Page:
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Health Sector PERs: Ukraine Case Study. Fiscal, Efficiency, and Equity Issues in the Health Sector. Adam Leive Human Development Network. Outline. Objectives of PER Health outcomes and demographics Description of health financing and delivery system

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Health sector pers ukraine case study l.jpg

Health Sector PERs: Ukraine Case Study

Fiscal, Efficiency, and Equity Issues in the Health Sector

Adam Leive

Human Development Network


Outline l.jpg
Outline

  • Objectives of PER

  • Health outcomes and demographics

  • Description of health financing and delivery system

  • Background on intergovernmental fiscal transfers and Ministry of Health norms in Ukraine

  • Analysis of efficiency and equity of health sector

  • Conclusions and Recommendations


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Core Objectives – Fiscal Issues and Health Sector

  • Examine the intergovernmental fiscal and administrative issues affecting efficiency and equity of public spending in the health sector.

  • Identify other social/economic trends affecting the efficiency of public spending in the sector

  • Link efficiency issues to quality of service delivered, performance, and equity.

  • To provide recommendations to improve the financing, efficiency, and equity of spending of the health sector.


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Outline

  • Objectives of PER

  • Health outcomes and demographics

  • Description of health financing and delivery system

  • Background on intergovernmental fiscal transfers and Ministry of Health norms in Ukraine

  • Analysis of efficiency and equity of health sector

  • Conclusions and Recommendations


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Health Outcomes – Low Life Expectancy

  • Life expectancy has not rebounded as quickly as other ECA countries and was higher 40 years ago


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Health Outcomes – Differences in Life Expectancy Between Males and Females

  • Life expectancy is 12 years higher for females than for males, on average


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Demographics – Aging Population Structure Males and Females

Source: World Bank staff calculations


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Outline Males and Females

  • Objectives of PER

  • Health outcomes and demographics

  • Description of health financing and delivery system

  • Background on intergovernmental fiscal transfers and Ministry of Health norms in Ukraine

  • Analysis of efficiency and equity of health sector

  • Conclusions and Recommendations



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Public Health Expenditure by Economic and Functional Classification

  • Wages and other current expenditures constitute the majority of public health spending (usually over 90%)

  • Hospitals capture a large share of spending while polyclinics and preventive facilities receive less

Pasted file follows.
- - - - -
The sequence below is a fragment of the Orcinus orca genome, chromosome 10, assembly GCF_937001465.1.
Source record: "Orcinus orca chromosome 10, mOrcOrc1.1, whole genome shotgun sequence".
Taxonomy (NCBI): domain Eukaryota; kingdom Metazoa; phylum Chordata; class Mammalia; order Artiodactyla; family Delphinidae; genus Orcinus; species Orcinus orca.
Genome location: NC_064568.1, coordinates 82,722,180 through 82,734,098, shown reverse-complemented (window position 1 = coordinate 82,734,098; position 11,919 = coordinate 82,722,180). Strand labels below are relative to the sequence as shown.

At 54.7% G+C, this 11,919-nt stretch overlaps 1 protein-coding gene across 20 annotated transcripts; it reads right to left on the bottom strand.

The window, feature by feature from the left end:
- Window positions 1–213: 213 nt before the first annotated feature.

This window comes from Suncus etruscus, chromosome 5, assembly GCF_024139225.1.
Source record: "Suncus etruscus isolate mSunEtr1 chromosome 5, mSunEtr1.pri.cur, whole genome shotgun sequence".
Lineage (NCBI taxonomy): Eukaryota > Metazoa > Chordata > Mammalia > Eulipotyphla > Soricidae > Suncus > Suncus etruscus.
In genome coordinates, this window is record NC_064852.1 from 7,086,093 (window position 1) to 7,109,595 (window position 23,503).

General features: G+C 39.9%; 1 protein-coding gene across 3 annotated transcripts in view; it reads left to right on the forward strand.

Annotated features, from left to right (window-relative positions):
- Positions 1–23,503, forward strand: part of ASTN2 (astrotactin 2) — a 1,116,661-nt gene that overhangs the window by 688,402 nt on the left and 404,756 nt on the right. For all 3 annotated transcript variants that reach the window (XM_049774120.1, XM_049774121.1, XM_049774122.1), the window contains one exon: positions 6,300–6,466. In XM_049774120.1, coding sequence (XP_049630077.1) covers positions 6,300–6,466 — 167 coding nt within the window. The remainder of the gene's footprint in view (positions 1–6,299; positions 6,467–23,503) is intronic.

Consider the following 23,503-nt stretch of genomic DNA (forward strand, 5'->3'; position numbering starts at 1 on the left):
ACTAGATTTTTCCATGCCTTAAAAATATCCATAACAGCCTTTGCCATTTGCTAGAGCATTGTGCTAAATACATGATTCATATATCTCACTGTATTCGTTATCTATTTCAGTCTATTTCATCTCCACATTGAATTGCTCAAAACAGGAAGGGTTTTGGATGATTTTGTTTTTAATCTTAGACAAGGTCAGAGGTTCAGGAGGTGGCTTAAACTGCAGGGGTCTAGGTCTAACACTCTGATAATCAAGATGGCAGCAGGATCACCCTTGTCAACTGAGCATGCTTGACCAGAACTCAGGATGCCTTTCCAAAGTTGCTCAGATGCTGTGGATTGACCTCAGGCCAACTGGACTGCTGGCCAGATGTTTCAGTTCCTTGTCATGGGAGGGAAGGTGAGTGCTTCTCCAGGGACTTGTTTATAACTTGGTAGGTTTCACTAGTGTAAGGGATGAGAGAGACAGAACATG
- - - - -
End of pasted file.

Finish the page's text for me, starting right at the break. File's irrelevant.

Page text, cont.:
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Health Care Delivery Classification

  • The Ukrainian health system has evolved from a centrally-planned Soviet-style model to one where responsibilities have been delegated to lower tiers of government

  • Most facilities are owned and managed at the regional (oblast) and sub-regional (rayon) levels

  • There is negligible participation by the private sector in service delivery

  • Ukraine has slightly fewer physicians per 100,000 (301) than in EU (348) and CIS (378)

  • However, it has about the same hospital beds per 100,000 (872) as CIS (866) and more than EU (591)

  • Ukraine also has a similar level of hospitals per 100,000 (5.6) as CIS (5.9) but more than EU (3.1)


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Outline Classification

  • Objectives of PER

  • Health outcomes and demographics

  • Description of health financing and delivery system

  • Background on intergovernmental fiscal transfers and Ministry of Health norms in Ukraine

  • Analysis of efficiency and equity of health sector

  • Discussion of Policy Reforms and Recommendations


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Intergovernmental Fiscal Issues Classification

  • The budget reform in 2001 radically changed the intergovernmental finances in the country

  • Funding from the central government for health is part of a horizontal equalization formula

  • In Ukraine the most basic shape of the equalization formula for the allocation to a local government is the following:

    where Ti is the transfer to local government i; Viare the estimated expenditure needs for local government i and Di its estimated revenue capacity

  • The estimated expenditure needs for health are calculated based on population size


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Ministry of Health (MoH) “Norms” Classification

  • Despite decentralization in service delivery there remains extensive regulation by the center

  • The MoH norms (mandatory guidelines) dictate to all health facilities across the country how they should allocate resources (particularly staffing, but also others) based mostly on bed size or another indicator

  • Facilities prepare budgets fulfilling the “norms”, which leads to current spending over 90% of total spending in most cases and little autonomy is left to local governments

Examples of Norms for the functioning of health facilities

1 Infection disease doctor per 25 beds in outpatient aid in Rayon hospitals;

1 Surgeon per 20 beds (adults) and 15 beds (children) in Rayon hospitals

1 Nurse (gynecology) per 25 beds in Rayon hospitals;

1 Nurse per 20 beds in Children’s hospitals

1 Dietarian nurse per 500 portions served a day

1 Obstetrician-gynecologist per 20 beds in Rayon hospitals; 1 post per 15 beds in

District hospitals;

0.5 Statisticians per 20 posts of doctors in polyclinics

1 Cook per 30 beds in a health facility

1 Cleaner per 500 square meters (0.5 per each 250 square meters)

Source: Extracted from Order No. 33 Ministry of Health


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The Inefficient Process of Budgeting by Input Norms Dictated from the Fiscal Framework

Ministry of Finance